Keeping in mind that America is the land of second chances, and that there's no perfect comparison, I have to say the findings are grim for Coach Howland.
Despite all this, I was still in his corner, barely. Even a few weeks ago, I was roughly 51-49 in favor of giving Howland another year, simply because of the potentially monster recruiting class coming in.
But then came Pulitzer-prize winner George Dohrmann's expose in Sports Illustrated, "Not the UCLA Way." The SI article changed things for me. It might not have necessarily tipped the balance the other way, but it was teetering. And it's easy to see that the majority of Bruin Nation feels the same way. The telling details were just too telling, painted too toxic a picture. The tepid -- very tepid -- defense of Howland by a few former players on Twitter damned him with faint praise. And Howland's robotic and slightly testy response, followed by more bureau-speak by UCLA Athletic Director Dan Guerrero and UCLA Chancellor Gene Block. And now recently, there's the almost-bizarre interview the coach gave with Los Angeles Times mixer T.J. Simers. Perhaps Howland will also chalk that one up to being mis-characterized by the evil press, but in that interview he has come off the semi-remorseful stance we heard immediately after the release of the SI article and is now saying "Screw you, I did nothing wrong except for a couple of recruiting mistakes."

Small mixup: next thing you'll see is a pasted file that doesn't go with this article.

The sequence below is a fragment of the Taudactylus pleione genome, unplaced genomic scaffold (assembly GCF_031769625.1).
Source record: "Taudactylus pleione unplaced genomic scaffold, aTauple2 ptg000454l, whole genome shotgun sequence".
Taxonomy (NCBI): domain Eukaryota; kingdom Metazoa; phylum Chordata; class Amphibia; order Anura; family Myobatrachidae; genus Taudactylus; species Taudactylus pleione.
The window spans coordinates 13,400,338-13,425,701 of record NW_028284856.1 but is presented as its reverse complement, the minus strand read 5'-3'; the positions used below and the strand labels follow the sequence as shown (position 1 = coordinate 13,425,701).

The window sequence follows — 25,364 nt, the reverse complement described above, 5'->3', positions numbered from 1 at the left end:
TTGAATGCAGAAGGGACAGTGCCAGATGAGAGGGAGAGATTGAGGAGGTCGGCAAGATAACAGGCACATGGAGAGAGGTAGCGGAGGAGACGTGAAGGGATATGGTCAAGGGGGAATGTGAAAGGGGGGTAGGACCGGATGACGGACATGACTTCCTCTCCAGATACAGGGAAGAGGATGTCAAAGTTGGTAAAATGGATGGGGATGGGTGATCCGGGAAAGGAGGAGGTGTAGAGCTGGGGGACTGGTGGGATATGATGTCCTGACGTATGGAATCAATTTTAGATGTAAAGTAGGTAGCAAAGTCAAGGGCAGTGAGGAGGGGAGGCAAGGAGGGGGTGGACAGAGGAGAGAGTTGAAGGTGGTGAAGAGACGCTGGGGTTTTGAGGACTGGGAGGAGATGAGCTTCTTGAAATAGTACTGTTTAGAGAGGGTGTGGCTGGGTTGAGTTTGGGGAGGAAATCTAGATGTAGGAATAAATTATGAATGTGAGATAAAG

It all just seems too broken to me.
And as I compared the mess in Westwood with the overall vibe and level of play in recent elite games like UNC vs. Duke, or Kansas vs. Missouri, it really feels like UCLA can't get there from here.
The Bruins may yet ink Shabazz Muhammad and Tony Parker, and hold onto Kyle Anderson and Jordan Adams, but I fear it won't ultimately matter. Because what evidence of the past three seasons points to anything other than disappointment and underachievement as being the end result, no matter who is on the team?
Whether it's with or without Howland, UCLA needs a fresh start. The question is: Can it be done with Howland? But there is one thing for certain: UCLA basketball needs to matter again, for the right reasons. So that future Selection Sundays aren't something that Bruin fans try to ignore.